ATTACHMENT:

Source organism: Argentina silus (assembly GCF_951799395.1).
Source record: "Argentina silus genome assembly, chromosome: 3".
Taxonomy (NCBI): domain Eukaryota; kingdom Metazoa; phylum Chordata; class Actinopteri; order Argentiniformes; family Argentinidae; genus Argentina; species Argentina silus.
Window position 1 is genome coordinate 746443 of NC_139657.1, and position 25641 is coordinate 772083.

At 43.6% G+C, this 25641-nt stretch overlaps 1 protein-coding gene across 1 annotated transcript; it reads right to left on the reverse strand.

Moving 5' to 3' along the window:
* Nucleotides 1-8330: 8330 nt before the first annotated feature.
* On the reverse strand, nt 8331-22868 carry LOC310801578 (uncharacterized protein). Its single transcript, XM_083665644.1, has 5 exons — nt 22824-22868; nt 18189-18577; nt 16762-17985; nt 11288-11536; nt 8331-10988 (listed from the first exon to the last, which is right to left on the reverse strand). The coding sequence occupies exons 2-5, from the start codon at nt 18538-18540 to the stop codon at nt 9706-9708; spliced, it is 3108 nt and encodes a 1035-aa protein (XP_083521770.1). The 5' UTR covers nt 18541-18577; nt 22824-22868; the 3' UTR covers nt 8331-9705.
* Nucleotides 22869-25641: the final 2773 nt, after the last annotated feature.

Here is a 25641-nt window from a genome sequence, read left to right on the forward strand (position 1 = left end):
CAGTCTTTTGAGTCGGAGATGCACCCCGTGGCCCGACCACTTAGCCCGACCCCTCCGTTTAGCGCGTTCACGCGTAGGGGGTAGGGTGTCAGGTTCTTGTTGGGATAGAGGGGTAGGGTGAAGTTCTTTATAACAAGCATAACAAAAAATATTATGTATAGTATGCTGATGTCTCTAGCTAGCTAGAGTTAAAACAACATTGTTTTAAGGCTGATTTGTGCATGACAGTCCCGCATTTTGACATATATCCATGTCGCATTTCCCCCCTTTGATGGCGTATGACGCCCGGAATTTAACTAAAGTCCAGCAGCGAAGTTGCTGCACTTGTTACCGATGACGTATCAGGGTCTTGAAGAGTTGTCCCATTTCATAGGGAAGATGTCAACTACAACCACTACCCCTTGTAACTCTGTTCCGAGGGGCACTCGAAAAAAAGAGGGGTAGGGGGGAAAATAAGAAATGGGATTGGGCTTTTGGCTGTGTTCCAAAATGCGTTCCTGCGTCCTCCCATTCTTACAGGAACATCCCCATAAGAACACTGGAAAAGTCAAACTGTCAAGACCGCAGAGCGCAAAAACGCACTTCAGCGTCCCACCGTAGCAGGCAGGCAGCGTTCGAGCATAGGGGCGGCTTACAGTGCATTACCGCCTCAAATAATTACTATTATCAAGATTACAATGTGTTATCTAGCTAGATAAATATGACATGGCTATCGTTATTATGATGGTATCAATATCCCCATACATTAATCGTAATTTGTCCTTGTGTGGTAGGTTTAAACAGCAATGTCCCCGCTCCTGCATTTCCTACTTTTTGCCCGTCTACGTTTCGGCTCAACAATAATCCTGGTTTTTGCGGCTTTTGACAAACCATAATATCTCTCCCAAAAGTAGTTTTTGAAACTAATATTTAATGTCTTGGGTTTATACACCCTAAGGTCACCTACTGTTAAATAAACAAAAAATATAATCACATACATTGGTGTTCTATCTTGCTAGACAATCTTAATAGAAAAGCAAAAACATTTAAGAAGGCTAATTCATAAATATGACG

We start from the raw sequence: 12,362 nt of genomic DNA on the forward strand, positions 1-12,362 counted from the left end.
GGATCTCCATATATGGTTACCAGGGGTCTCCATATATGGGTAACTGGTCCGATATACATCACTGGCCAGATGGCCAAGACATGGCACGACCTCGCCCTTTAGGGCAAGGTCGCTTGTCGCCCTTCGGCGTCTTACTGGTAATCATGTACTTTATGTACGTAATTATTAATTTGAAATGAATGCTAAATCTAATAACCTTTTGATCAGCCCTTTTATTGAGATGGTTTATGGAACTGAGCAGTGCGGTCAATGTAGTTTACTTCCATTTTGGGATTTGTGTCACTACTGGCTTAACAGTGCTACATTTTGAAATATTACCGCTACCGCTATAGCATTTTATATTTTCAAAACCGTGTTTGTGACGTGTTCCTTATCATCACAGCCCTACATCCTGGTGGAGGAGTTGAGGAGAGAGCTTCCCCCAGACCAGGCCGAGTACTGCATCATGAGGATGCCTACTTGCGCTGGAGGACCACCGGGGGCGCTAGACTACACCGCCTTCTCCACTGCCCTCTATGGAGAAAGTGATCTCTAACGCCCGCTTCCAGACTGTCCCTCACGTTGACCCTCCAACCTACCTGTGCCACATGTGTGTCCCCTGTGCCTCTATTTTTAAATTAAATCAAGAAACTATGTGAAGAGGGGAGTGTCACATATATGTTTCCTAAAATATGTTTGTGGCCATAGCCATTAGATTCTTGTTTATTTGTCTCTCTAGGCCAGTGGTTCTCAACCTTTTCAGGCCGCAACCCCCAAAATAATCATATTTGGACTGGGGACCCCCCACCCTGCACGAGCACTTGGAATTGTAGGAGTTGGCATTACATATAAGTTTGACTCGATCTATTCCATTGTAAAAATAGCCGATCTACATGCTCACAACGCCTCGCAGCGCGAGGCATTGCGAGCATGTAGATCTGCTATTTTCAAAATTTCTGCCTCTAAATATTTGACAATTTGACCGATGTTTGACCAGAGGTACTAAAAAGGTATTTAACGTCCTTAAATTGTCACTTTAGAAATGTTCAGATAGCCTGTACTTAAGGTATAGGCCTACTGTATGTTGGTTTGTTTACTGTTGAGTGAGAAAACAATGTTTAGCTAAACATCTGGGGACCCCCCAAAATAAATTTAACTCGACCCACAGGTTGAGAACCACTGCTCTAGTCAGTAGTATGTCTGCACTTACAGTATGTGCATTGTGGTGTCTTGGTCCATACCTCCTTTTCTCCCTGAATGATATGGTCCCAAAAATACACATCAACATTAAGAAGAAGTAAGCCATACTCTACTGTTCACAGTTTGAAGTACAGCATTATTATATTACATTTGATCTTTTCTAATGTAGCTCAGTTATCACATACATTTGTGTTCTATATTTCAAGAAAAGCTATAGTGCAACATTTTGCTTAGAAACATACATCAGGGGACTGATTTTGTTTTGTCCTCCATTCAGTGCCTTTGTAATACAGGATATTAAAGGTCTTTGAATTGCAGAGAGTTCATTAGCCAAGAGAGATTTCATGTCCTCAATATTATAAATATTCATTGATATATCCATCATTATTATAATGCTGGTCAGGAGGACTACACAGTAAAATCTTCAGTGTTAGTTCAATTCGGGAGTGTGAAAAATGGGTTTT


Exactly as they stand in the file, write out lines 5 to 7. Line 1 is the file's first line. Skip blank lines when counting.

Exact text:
At 43.6% G+C, this 25641-nt stretch overlaps 1 protein-coding gene across 1 annotated transcript; it reads right to left on the reverse strand.

Moving 5' to 3' along the window:
* Nucleotides 1-8330: 8330 nt before the first annotated feature.